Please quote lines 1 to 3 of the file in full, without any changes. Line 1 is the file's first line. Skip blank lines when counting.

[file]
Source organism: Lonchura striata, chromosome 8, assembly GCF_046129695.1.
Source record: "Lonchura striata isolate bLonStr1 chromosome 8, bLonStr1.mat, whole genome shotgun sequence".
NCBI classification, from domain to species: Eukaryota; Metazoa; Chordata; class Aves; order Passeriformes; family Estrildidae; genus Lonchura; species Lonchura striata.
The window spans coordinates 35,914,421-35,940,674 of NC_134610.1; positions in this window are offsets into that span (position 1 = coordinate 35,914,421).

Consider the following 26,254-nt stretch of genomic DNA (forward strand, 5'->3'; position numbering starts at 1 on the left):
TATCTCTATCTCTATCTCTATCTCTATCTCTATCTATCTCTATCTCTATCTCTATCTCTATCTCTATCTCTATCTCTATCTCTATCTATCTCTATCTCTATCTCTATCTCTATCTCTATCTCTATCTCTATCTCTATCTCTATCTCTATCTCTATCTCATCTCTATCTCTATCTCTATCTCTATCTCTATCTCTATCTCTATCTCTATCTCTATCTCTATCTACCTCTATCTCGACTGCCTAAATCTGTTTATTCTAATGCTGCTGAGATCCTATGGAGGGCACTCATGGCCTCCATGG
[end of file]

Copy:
Source organism: Lonchura striata, chromosome 8, assembly GCF_046129695.1.
Source record: "Lonchura striata isolate bLonStr1 chromosome 8, bLonStr1.mat, whole genome shotgun sequence".
NCBI classification, from domain to species: Eukaryota; Metazoa; Chordata; class Aves; order Passeriformes; family Estrildidae; genus Lonchura; species Lonchura striata.